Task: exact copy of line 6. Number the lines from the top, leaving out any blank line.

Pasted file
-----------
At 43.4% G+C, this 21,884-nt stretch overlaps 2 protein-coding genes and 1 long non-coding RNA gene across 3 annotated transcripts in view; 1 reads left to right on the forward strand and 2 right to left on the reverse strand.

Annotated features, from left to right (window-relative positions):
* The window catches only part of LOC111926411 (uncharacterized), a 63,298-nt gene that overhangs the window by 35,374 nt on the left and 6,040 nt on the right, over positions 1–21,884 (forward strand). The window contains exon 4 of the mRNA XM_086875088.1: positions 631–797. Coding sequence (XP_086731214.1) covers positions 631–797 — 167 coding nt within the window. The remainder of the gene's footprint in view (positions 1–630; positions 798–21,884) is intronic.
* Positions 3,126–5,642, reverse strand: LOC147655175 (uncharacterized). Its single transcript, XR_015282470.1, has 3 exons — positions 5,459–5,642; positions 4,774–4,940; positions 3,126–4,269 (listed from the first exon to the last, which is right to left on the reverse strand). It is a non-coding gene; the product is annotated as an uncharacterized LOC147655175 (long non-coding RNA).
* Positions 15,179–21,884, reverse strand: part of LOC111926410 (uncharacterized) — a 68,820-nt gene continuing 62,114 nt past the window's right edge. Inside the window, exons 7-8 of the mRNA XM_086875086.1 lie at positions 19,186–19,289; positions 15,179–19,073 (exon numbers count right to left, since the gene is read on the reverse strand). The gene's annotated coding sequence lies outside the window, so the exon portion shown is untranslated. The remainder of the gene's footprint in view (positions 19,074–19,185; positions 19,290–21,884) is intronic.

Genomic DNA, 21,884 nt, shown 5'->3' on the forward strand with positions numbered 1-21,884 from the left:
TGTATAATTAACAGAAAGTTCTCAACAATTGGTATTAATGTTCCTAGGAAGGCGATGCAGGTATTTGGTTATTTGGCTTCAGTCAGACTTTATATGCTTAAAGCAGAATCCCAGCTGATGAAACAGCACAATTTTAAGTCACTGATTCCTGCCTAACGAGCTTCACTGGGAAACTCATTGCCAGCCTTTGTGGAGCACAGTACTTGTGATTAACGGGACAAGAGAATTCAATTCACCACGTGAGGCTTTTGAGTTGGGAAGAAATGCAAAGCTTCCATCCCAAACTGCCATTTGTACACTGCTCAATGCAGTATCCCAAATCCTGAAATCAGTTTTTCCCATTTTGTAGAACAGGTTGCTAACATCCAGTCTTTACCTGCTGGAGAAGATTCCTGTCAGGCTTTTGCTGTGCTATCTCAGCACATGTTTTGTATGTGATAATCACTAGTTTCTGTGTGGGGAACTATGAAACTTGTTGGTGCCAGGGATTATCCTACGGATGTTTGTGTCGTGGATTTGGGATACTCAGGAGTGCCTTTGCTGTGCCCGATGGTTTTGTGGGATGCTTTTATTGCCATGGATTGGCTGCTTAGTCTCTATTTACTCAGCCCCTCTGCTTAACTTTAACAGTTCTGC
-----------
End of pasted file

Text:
Genomic DNA, 21,884 nt, shown 5'->3' on the forward strand with positions numbered 1-21,884 from the left: